Even though this was a painful and scary couple of months, I’m so grateful for this experience. It’s been a wake-up call, a startling reminder of the things I need to do as I move forward in my life to stay healthy and recovered. I don’t consider this a “relapse” or even a “lapse,” and I don’t believe it means I have to start from day one. I simply believe it’s a part of life, a lesson to learn and take with me as I continue on my path toward a brighter future every day.

© Sarah Ann Henderson 2011


Voices: “Better”

This is the final post from the series! Thank you for reading this past Mental Health Month. I’m honored to enter your lives through poetry and even more honored to hear your stories and comments in return.

This last poem is brand new, just written a few days ago. I wanted to write something looking back from the other side of mental illness; what it feels like to be better. “Better” means different things to different people, I think mostly because the course of each person’s life and illness is so different. For some people, it means 100% recovery. For others, it’s just managing symptoms. For some, just staying out of the hospital for extended periods is a really big accomplishment. Celebrate those successes in whatever form they come, and try not to berate yourself for the times you fall down. Never stop advocating for yourself, not just as a patient but as a person too; you are more than your symptoms. Choose the people in your life carefully and try to have a good support system. Mental illness is a part of our lives but it does not have to be our whole lives.

My hope is for everyone with mental illness to have access to the resources they need to get “better”- whatever that means to them.

5/24/11

Better

There is a place that’s in between

It’s hard to find and rarely seen

But if you work and search it’s there

You only find it through self-care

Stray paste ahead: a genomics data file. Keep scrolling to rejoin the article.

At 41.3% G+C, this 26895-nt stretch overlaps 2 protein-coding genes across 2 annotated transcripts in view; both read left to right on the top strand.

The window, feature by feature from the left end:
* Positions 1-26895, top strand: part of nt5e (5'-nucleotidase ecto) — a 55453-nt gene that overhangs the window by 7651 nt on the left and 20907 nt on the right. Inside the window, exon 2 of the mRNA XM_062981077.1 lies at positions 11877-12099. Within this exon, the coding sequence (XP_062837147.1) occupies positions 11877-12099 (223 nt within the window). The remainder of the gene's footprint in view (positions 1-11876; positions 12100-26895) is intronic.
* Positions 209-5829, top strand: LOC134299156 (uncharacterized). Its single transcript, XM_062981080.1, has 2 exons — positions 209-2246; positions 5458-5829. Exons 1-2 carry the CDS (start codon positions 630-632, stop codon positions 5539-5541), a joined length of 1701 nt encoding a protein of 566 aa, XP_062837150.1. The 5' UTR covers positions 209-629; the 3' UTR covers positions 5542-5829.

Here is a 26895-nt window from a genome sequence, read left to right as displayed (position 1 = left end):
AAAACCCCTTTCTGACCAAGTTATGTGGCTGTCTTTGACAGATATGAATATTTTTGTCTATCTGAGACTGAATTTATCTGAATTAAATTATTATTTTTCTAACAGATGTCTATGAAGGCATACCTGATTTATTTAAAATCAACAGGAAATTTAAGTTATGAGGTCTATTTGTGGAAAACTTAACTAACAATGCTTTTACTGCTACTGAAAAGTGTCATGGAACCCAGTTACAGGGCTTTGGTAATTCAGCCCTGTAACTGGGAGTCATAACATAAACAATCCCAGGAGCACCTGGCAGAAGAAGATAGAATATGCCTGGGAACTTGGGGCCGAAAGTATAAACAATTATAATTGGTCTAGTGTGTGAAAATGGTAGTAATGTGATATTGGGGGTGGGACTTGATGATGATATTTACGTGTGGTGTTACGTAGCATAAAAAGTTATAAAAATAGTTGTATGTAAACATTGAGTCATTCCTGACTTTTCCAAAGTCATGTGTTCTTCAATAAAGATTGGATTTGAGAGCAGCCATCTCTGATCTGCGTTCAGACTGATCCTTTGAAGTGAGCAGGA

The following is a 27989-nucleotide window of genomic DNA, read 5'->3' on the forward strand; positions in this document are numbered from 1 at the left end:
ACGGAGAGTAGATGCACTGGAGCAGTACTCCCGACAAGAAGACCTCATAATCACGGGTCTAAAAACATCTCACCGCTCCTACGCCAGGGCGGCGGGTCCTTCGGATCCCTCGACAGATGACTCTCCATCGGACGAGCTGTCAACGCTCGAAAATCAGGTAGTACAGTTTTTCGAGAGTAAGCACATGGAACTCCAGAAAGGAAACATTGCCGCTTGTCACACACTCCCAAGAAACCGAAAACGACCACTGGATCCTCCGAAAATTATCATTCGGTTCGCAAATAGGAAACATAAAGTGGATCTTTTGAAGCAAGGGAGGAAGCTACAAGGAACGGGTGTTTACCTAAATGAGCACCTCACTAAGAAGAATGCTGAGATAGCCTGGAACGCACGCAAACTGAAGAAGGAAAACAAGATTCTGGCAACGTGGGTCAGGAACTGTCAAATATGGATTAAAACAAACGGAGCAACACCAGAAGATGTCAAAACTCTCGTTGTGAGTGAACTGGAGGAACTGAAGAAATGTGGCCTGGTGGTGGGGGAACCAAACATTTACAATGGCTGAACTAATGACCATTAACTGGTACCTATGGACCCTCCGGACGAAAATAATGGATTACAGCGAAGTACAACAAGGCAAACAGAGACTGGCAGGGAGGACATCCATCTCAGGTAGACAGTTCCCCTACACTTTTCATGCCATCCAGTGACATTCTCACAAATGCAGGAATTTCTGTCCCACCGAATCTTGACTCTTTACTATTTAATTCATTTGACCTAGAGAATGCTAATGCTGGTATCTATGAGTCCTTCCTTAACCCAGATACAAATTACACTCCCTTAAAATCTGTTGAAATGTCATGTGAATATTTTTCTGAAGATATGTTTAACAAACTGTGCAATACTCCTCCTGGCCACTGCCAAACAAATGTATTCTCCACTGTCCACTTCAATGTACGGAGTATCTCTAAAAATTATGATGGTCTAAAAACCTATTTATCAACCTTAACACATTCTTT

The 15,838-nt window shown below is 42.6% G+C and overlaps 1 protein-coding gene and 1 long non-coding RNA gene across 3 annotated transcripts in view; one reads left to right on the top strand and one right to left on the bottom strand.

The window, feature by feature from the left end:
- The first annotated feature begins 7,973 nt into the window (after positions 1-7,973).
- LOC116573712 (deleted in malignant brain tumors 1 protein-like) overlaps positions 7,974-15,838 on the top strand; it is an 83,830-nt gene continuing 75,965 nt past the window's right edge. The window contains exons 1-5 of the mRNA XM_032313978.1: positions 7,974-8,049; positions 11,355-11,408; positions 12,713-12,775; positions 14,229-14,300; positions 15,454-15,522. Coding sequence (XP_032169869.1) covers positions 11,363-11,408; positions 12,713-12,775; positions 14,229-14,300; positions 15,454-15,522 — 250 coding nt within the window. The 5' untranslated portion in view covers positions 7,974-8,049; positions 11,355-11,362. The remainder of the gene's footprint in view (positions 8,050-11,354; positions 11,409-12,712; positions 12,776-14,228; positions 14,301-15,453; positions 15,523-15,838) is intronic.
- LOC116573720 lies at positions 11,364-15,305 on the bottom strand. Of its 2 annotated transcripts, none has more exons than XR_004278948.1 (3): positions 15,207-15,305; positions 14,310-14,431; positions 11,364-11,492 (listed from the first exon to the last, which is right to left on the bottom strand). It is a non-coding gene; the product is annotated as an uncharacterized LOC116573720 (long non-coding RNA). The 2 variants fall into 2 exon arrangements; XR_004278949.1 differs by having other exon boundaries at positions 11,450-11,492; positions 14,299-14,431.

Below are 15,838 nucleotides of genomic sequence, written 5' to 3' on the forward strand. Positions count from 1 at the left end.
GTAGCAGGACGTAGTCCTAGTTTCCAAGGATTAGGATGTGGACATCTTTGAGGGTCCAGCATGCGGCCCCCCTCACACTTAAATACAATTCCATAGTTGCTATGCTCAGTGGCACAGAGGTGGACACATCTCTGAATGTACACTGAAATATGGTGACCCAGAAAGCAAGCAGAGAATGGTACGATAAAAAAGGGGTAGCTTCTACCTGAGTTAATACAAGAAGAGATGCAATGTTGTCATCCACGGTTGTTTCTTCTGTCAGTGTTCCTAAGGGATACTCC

For some that includes therapy

For others it means meals times three

For some it means ten pills a day

We do self-care in many ways

I know it’s isn’t always fun

But it’s a task that must be done

To stay here and to really live

Remember the alternative

Remember self-destructive nights

Terror and internal fights

Dissolving into fits of panic

Acting out when things turned manic

Diving into dark depression

Binge and purge in quick succession

Starving to make up for it

Cut to make it all just quit

Round and round and round it went

Never pausing to relent

Revisit what this felt like so

You’ll have the good sense to let go

To keep on caring for yourself

To keep on trying and getting help

And knowing that there is always hope

And support out there to help you cope

© Sarah Henderson 2011


Voices: “Flawless”

Thank you for joining me for the final week of our “Voices” series. This week I want to focus on the recovery side of mental illness- at least, the journey towards recovery. This short poem was written in a little burst of self-awareness I had about five years ago. I was still extremely ill, and just a couple of months away from entering inpatient care. But every now and then something would break through my denial and it would occur to me that eventually this shit would have to stop if I was going to survive. This was one of those moments.

5/26/06

Flawless

 

What does it mean to be perfect?

I have searched my whole life but don’t know

I have tried and have lied and I’ve nearly died

And I’ve put on a grand little show

But the truth, I’ve discovered, is that there’s no magic

There’s no way to opt out of yourself

There’s only this life, and if you choose to stay

You must play the hand you’ve been dealt

There are rules in this life by which you must abide

And you can be pissed and that’s fine

But you will have to eat, take your pills, and take care

Of the body that houses your mind

You will learn to accept things that you used to hate

You will learn that perfection can’t be

You will learn that your so-called flaws make you you

And that self-respect will set you free

If you want to move on then you will have to grieve

And you’ll have to fight like all hell

But when it’s all over, the pain will subside

And you’ll be able to say “I am well”

© Sarah Henderson 2006